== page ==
Still, there do not seem to be satisfying treatments for many of the symptoms of PTLDS, and patients may understandably feel very frustrated and suspicious. Adding to the confusion, there are some health care providers who do not follow the guidelines and explain chronic symptoms as being due to chronic infection with Borreliaburgdorferi. I have heard from several Mainers over the last decade of how they have been given either very long, or repeated courses of antibiotics and other treatments (some of which are not FDA approved for any condition) to treat what they refer to as “Lyme flares.” Unless active infection is detected, antibiotics are not indicated, not helpful, and may be harmful to the patient and to others (10-15).
What’s the harm in taking extra antibiotics?
One way unnecessary antibiotics are harmful is through drug resistance. There are over 1,000 species of bacteria in the human gut, and many species in the upper respiratory system. We have more bacteria than you may think. There are more of them in us that there are cells in our own bodies. If that is hard to fathom, consider that their cells tend to be much smaller than ours.
Though most bacteria we possess are benign or even helpful to us, we may harbor bacteria that can turn against us if the conditions are right. And, if exposed to antibiotics, many species of bacteria are able develop drug resistance which may lead to infections that we cannot treat with medications that would have otherwise been curative (12).
Thus, a person may unwittingly develop drug resistant bacteria that may attack then, or lay in waiting for later. In either case, the results can be deadly. Drug-resistant bacteria, and there are some very scary ones, can directly affect the person taking the medication, and can also spread to others.
Antibiotics are not completely benign or risk-free. People may have side effects which can be serious, and death due to treatment for Lyme has been reported (15, 23). Between 2001 and 2014 the National Institute of Allergy and Infectious Diseases (NIAID), part of the National Institutes of Health (NIH), funded four placebo-controlled clinical studies evaluating whether or not giving prolonged courses of antibiotics to patients with persistent symptoms was helpful (16). The studies were well-designed, and published in peer-reviewed journals after rigorous statistical and scientific review (17-20). Specifically, studies evaluated:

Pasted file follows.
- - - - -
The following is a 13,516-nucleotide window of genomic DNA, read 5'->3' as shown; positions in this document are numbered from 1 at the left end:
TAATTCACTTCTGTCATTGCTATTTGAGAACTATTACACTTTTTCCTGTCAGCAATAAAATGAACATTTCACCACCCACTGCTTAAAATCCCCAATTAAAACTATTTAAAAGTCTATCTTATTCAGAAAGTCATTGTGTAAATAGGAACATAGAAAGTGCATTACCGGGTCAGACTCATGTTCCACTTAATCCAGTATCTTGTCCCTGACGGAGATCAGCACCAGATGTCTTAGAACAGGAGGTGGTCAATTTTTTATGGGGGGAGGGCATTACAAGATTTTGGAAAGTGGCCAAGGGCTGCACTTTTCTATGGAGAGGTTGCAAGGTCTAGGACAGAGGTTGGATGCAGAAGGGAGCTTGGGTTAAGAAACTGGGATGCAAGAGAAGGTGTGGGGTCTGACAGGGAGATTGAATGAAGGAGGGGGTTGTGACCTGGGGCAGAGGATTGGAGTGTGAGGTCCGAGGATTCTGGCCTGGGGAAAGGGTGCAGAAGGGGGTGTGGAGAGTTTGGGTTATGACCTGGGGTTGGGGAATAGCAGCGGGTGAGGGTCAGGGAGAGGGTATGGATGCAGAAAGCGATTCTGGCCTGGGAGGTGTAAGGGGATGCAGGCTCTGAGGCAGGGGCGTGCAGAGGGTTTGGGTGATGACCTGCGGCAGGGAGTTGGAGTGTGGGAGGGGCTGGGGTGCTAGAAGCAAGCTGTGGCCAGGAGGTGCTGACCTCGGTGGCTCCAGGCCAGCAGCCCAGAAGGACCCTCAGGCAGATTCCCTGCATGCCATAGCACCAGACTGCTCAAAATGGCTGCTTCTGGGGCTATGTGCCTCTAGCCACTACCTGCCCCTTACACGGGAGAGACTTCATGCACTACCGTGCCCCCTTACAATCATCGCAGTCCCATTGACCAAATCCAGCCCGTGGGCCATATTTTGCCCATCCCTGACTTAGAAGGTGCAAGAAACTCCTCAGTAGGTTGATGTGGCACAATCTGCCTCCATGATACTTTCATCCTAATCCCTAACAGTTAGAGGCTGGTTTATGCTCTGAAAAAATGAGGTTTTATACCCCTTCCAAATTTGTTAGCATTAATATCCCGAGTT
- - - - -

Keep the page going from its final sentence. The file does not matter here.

whether B. burgdorferi was susceptible to the antibiotics used;
whether antibiotics remain at effective levels throughout the course of treatment;
whether antibiotics cross the blood-brain barrier to reach the brain and central nervous system;
whether the antibiotics kill bacteria living outside or inside cells of mammals;
safety and welfare of patients enrolled in the trials.
The bottom line was that prolonged antibiotic use was not recommended due to lack of efficacy and the risks of antibiotic therapy. Side effects were common and included intravenous line infections, blood clots, allergic reactions, and gall bladder removal.
Is there a link with Lyme and PD?
There is very little in medical literature linking Lyme to parkinsonism. In a review of the online NIH database Pubmed, which extends back decades and covers peer-reviewed medical journals in English and some foreign languages, there are very few reports of any possible association. In 1989, 12 cases of Lyme disease with neurologic complications were reported in a review of available data (21). Meningoradiculitis (infection of the protective covering of the brain and spinal cord) was seen in seven patients; facial palsy in two cases; infection of the end of the spinal cord, the cauda equina, was seen in one case; and inflammation of the spinal cord and its covering (meningomyelitis) was seen in two. Severe pain was a prominent feature in most cases, and this “consistently and rapidly” improved on high-dose intravenous penicillin, while paresthesias or fatigue often lasted several months, suggestive of the later-described post-treatment syndrome. In a patient who already had parkinsonism, the neurologic condition was not changed by the infection or the antibiotic.